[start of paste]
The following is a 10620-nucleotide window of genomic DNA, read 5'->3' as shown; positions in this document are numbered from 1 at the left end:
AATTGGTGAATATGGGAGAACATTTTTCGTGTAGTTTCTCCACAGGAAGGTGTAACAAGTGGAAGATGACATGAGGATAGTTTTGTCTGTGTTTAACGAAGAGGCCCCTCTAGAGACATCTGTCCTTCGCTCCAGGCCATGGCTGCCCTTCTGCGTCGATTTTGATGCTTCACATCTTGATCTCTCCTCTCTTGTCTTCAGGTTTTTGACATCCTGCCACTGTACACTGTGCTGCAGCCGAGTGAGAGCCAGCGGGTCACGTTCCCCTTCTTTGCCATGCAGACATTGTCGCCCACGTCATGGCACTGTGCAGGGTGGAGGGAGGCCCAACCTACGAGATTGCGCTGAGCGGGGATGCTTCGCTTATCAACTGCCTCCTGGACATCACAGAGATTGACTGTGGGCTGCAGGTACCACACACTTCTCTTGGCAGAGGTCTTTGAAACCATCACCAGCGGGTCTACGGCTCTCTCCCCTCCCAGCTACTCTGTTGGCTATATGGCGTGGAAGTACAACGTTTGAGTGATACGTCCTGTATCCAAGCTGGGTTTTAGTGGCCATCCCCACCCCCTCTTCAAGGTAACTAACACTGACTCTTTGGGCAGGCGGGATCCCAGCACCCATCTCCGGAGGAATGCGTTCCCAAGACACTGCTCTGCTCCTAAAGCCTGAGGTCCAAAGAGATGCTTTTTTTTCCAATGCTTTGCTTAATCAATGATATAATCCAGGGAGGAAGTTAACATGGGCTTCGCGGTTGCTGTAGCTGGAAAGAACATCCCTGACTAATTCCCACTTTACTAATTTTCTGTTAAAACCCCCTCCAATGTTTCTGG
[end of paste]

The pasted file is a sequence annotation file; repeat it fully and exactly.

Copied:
The following is a 10620-nucleotide window of genomic DNA, read 5'->3' as shown; positions in this document are numbered from 1 at the left end:
AATTGGTGAATATGGGAGAACATTTTTCGTGTAGTTTCTCCACAGGAAGGTGTAACAAGTGGAAGATGACATGAGGATAGTTTTGTCTGTGTTTAACGAAGAGGCCCCTCTAGAGACATCTGTCCTTCGCTCCAGGCCATGGCTGCCCTTCTGCGTCGATTTTGATGCTTCACATCTTGATCTCTCCTCTCTTGTCTTCAGGTTTTTGACATCCTGCCACTGTACACTGTGCTGCAGCCGAGTGAGAGCCAGCGGGTCACGTTCCCCTTCTTTGCCATGCAGACATTGTCGCCCACGTCATGGCACTGTGCAGGGTGGAGGGAGGCCCAACCTACGAGATTGCGCTGAGCGGGGATGCTTCGCTTATCAACTGCCTCCTGGACATCACAGAGATTGACTGTGGGCTGCAGGTACCACACACTTCTCTTGGCAGAGGTCTTTGAAACCATCACCAGCGGGTCTACGGCTCTCTCCCCTCCCAGCTACTCTGTTGGCTATATGGCGTGGAAGTACAACGTTTGAGTGATACGTCCTGTATCCAAGCTGGGTTTTAGTGGCCATCCCCACCCCCTCTTCAAGGTAACTAACACTGACTCTTTGGGCAGGCGGGATCCCAGCACCCATCTCCGGAGGAATGCGTTCCCAAGACACTGCTCTGCTCCTAAAGCCTGAGGTCCAAAGAGATGCTTTTTTTTCCAATGCTTTGCTTAATCAATGATATAATCCAGGGAGGAAGTTAACATGGGCTTCGCGGTTGCTGTAGCTGGAAAGAACATCCCTGACTAATTCCCACTTTACTAATTTTCTGTTAAAACCCCCTCCAATGTTTCTGG